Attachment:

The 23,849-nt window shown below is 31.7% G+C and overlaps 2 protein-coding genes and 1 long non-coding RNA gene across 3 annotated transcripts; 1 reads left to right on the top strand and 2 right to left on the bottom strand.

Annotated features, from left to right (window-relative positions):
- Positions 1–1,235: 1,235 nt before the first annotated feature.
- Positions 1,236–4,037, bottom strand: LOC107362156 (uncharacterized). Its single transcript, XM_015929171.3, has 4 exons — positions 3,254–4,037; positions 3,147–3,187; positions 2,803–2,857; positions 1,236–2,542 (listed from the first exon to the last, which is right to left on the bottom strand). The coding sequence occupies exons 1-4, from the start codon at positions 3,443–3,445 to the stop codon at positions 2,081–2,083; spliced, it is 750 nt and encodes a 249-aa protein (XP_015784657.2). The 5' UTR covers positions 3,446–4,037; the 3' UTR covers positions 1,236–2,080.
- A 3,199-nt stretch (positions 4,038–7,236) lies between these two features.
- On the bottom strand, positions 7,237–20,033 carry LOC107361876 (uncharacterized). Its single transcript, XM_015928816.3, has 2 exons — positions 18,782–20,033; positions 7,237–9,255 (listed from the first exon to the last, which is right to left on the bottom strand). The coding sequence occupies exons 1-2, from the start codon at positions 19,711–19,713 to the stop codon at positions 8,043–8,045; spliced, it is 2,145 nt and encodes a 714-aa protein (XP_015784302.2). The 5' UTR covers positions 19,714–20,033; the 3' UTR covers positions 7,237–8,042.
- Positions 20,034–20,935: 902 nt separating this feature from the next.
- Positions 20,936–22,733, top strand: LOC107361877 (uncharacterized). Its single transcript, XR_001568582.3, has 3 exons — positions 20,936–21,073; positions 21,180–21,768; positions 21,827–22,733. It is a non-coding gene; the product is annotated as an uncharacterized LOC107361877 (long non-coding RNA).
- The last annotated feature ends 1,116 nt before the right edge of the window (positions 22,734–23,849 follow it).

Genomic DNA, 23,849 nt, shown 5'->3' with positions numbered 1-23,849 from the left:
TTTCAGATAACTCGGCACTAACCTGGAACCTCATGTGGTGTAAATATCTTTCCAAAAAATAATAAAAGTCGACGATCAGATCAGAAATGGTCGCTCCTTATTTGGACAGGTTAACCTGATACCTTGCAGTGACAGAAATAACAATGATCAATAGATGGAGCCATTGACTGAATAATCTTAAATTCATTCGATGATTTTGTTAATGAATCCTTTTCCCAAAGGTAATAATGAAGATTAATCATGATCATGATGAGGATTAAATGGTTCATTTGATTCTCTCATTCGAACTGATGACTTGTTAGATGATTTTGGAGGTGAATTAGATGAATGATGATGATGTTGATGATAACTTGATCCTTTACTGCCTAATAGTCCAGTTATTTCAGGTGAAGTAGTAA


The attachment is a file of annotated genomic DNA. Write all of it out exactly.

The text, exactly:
The 23,849-nt window shown below is 31.7% G+C and overlaps 2 protein-coding genes and 1 long non-coding RNA gene across 3 annotated transcripts; 1 reads left to right on the top strand and 2 right to left on the bottom strand.

Annotated features, from left to right (window-relative positions):
- Positions 1–1,235: 1,235 nt before the first annotated feature.
- Positions 1,236–4,037, bottom strand: LOC107362156 (uncharacterized). Its single transcript, XM_015929171.3, has 4 exons — positions 3,254–4,037; positions 3,147–3,187; positions 2,803–2,857; positions 1,236–2,542 (listed from the first exon to the last, which is right to left on the bottom strand). The coding sequence occupies exons 1-4, from the start codon at positions 3,443–3,445 to the stop codon at positions 2,081–2,083; spliced, it is 750 nt and encodes a 249-aa protein (XP_015784657.2). The 5' UTR covers positions 3,446–4,037; the 3' UTR covers positions 1,236–2,080.
- A 3,199-nt stretch (positions 4,038–7,236) lies between these two features.
- On the bottom strand, positions 7,237–20,033 carry LOC107361876 (uncharacterized). Its single transcript, XM_015928816.3, has 2 exons — positions 18,782–20,033; positions 7,237–9,255 (listed from the first exon to the last, which is right to left on the bottom strand). The coding sequence occupies exons 1-2, from the start codon at positions 19,711–19,713 to the stop codon at positions 8,043–8,045; spliced, it is 2,145 nt and encodes a 714-aa protein (XP_015784302.2). The 5' UTR covers positions 19,714–20,033; the 3' UTR covers positions 7,237–8,042.
- Positions 20,034–20,935: 902 nt separating this feature from the next.
- Positions 20,936–22,733, top strand: LOC107361877 (uncharacterized). Its single transcript, XR_001568582.3, has 3 exons — positions 20,936–21,073; positions 21,180–21,768; positions 21,827–22,733. It is a non-coding gene; the product is annotated as an uncharacterized LOC107361877 (long non-coding RNA).
- The last annotated feature ends 1,116 nt before the right edge of the window (positions 22,734–23,849 follow it).

Genomic DNA, 23,849 nt, shown 5'->3' with positions numbered 1-23,849 from the left:
TTTCAGATAACTCGGCACTAACCTGGAACCTCATGTGGTGTAAATATCTTTCCAAAAAATAATAAAAGTCGACGATCAGATCAGAAATGGTCGCTCCTTATTTGGACAGGTTAACCTGATACCTTGCAGTGACAGAAATAACAATGATCAATAGATGGAGCCATTGACTGAATAATCTTAAATTCATTCGATGATTTTGTTAATGAATCCTTTTCCCAAAGGTAATAATGAAGATTAATCATGATCATGATGAGGATTAAATGGTTCATTTGATTCTCTCATTCGAACTGATGACTTGTTAGATGATTTTGGAGGTGAATTAGATGAATGATGATGATGTTGATGATAACTTGATCCTTTACTGCCTAATAGTCCAGTTATTTCAGGTGAAGTAGTAA